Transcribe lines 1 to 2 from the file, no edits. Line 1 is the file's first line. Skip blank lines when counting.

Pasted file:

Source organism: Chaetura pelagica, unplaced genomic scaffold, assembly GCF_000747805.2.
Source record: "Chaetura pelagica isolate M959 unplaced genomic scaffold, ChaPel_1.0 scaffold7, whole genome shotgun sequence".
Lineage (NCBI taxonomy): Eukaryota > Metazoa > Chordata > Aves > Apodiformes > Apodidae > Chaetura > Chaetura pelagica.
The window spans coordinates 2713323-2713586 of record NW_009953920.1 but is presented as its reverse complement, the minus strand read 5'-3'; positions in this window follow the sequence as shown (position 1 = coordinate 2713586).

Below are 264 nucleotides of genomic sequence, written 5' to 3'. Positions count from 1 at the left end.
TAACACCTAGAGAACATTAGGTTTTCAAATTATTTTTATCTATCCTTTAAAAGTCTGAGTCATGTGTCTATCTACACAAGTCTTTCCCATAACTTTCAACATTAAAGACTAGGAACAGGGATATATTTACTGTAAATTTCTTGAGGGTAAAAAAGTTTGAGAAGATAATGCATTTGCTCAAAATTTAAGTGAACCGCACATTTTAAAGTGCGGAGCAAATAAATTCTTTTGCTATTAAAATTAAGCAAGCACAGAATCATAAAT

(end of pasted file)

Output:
Source organism: Chaetura pelagica, unplaced genomic scaffold, assembly GCF_000747805.2.
Source record: "Chaetura pelagica isolate M959 unplaced genomic scaffold, ChaPel_1.0 scaffold7, whole genome shotgun sequence".